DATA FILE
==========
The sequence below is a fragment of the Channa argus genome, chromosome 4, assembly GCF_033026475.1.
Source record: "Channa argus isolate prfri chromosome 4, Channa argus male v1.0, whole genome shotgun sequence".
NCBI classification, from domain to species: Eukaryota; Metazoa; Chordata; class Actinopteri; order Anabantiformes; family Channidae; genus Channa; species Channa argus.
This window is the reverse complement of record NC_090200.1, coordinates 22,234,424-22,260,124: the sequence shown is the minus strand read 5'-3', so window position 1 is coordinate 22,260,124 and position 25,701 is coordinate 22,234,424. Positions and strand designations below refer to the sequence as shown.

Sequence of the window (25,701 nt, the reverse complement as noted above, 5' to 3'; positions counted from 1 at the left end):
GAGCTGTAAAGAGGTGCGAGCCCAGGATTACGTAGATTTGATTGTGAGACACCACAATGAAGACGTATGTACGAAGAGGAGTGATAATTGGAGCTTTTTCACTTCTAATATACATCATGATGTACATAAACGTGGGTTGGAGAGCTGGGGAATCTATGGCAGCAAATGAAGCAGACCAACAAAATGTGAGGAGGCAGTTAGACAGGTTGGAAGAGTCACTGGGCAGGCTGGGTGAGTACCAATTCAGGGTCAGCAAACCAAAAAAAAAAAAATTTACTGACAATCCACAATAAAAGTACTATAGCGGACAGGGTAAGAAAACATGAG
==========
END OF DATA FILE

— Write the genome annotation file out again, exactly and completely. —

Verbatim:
The sequence below is a fragment of the Channa argus genome, chromosome 4, assembly GCF_033026475.1.
Source record: "Channa argus isolate prfri chromosome 4, Channa argus male v1.0, whole genome shotgun sequence".
NCBI classification, from domain to species: Eukaryota; Metazoa; Chordata; class Actinopteri; order Anabantiformes; family Channidae; genus Channa; species Channa argus.
This window is the reverse complement of record NC_090200.1, coordinates 22,234,424-22,260,124: the sequence shown is the minus strand read 5'-3', so window position 1 is coordinate 22,260,124 and position 25,701 is coordinate 22,234,424. Positions and strand designations below refer to the sequence as shown.

Sequence of the window (25,701 nt, the reverse complement as noted above, 5' to 3'; positions counted from 1 at the left end):
GAGCTGTAAAGAGGTGCGAGCCCAGGATTACGTAGATTTGATTGTGAGACACCACAATGAAGACGTATGTACGAAGAGGAGTGATAATTGGAGCTTTTTCACTTCTAATATACATCATGATGTACATAAACGTGGGTTGGAGAGCTGGGGAATCTATGGCAGCAAATGAAGCAGACCAACAAAATGTGAGGAGGCAGTTAGACAGGTTGGAAGAGTCACTGGGCAGGCTGGGTGAGTACCAATTCAGGGTCAGCAAACCAAAAAAAAAAAAATTTACTGACAATCCACAATAAAAGTACTATAGCGGACAGGGTAAGAAAACATGAG